• Wedding: July 2013

Thanks for the post, I know it hurts but a lot of people really don’t know any better. The information they have about bisexuality comes from media and friends and so many and just really ignorant. I experience this during my time as a club officer. Usually a short explanation really helps dispel stereotypes and myths and people are frequently receptive. 

I posted this on that thread… 

“It’s probably already mentioned so I’ll just leave this here: 

Bisexual is not bicurious. I am bisexual. I’ve never dated another woman and I’m not “curious” to sexually explore women. I’ve never had sex with another woman, I’m just attracted to them as I am men. The Fiance mentioned in this post may have never had any sexual relations with other men and why would that matter anyway?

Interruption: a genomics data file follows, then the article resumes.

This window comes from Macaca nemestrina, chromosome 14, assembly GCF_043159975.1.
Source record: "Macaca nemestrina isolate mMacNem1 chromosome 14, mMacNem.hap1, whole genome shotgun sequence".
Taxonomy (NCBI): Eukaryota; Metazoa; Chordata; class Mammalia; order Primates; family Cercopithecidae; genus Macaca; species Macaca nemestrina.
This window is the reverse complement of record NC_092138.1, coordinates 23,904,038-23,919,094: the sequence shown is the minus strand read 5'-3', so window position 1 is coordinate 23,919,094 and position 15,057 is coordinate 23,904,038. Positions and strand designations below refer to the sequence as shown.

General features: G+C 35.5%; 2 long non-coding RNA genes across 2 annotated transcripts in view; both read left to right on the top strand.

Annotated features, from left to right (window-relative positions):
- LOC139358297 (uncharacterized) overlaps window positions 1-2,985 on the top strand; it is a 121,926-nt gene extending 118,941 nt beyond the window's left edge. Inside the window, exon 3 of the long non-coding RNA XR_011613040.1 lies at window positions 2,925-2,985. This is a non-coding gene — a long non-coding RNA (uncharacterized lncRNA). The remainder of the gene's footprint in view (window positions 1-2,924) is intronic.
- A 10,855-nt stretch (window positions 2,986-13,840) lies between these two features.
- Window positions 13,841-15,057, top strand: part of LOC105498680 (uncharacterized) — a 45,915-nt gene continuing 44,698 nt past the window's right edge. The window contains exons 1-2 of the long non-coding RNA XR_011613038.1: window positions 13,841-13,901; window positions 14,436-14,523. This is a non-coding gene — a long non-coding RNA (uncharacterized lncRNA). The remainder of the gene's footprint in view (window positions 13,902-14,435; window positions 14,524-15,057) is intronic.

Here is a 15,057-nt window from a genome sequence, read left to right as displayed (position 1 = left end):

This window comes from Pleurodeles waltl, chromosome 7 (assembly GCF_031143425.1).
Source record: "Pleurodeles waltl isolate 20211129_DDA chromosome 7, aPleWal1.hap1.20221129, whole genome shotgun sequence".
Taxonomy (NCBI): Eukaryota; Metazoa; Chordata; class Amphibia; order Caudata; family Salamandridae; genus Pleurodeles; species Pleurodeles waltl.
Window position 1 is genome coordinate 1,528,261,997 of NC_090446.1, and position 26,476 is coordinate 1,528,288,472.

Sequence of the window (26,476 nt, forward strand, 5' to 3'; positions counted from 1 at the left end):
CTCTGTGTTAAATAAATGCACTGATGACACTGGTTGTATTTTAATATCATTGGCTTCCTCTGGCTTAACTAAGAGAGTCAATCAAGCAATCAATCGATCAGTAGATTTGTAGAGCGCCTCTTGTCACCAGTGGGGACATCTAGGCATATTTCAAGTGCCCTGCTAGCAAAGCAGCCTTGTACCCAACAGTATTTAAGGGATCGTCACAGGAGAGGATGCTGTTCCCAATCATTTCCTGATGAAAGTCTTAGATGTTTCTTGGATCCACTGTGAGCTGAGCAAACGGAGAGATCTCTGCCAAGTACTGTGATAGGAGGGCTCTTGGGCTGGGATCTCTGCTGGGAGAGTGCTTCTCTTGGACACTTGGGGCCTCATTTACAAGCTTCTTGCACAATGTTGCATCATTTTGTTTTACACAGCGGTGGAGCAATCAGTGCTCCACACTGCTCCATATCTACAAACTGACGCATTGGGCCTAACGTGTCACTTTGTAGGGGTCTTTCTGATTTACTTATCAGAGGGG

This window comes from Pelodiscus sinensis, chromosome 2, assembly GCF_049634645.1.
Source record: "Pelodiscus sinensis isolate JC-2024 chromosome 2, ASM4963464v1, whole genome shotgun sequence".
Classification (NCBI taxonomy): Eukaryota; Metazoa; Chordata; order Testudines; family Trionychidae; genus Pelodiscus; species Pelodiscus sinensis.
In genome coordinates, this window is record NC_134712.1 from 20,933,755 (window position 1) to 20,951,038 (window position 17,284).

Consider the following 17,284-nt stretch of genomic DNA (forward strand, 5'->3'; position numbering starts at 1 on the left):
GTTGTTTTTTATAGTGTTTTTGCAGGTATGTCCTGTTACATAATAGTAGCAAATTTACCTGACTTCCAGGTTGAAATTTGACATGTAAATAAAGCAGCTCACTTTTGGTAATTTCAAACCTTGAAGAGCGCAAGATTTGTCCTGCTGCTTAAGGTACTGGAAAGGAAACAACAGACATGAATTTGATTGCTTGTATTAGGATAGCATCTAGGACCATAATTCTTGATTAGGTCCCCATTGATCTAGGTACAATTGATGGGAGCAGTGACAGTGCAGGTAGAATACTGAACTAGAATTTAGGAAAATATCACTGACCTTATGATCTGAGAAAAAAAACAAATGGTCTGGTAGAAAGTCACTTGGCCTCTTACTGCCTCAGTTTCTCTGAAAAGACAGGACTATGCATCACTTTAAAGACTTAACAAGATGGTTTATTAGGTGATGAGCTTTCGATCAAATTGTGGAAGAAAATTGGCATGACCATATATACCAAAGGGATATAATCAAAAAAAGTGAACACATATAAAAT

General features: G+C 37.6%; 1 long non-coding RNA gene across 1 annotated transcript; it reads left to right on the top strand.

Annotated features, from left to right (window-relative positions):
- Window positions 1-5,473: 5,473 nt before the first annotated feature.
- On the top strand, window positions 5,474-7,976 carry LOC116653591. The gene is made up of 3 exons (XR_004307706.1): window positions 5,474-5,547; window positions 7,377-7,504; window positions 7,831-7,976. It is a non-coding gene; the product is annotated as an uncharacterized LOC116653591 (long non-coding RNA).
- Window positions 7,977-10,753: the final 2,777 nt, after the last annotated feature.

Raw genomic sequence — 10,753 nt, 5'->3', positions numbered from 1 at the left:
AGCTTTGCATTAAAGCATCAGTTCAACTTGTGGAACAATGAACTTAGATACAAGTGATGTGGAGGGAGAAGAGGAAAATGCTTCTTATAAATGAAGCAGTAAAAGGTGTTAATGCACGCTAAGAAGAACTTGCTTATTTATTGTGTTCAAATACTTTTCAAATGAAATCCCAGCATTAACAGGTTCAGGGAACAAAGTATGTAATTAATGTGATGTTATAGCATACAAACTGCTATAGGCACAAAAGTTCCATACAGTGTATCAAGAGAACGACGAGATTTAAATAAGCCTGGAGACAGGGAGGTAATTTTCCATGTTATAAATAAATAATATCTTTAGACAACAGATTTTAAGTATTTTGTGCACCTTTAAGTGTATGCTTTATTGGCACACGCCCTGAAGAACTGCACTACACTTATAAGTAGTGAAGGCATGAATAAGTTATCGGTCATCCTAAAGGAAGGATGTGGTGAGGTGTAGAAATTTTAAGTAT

I’m in a loving exclusive relationship with my Fiance and me being attracted to women doesn’t change our relationship. We also have NO desire to envolve any other women in our relationship.  This isn’t to dismiss people with open relationships, we are extremely jealous people and would both be very hurt if we had an open relationship. 

A common misconception of bisexuality is that it’s synonymous with perversion and sex with everyone. This is not the case. It is mearly attraction to more than one sex/gender.  

Just wanted to clear some things up. I used to be a representive of an LGBTQIAOP club in college so feel free to ask any questions.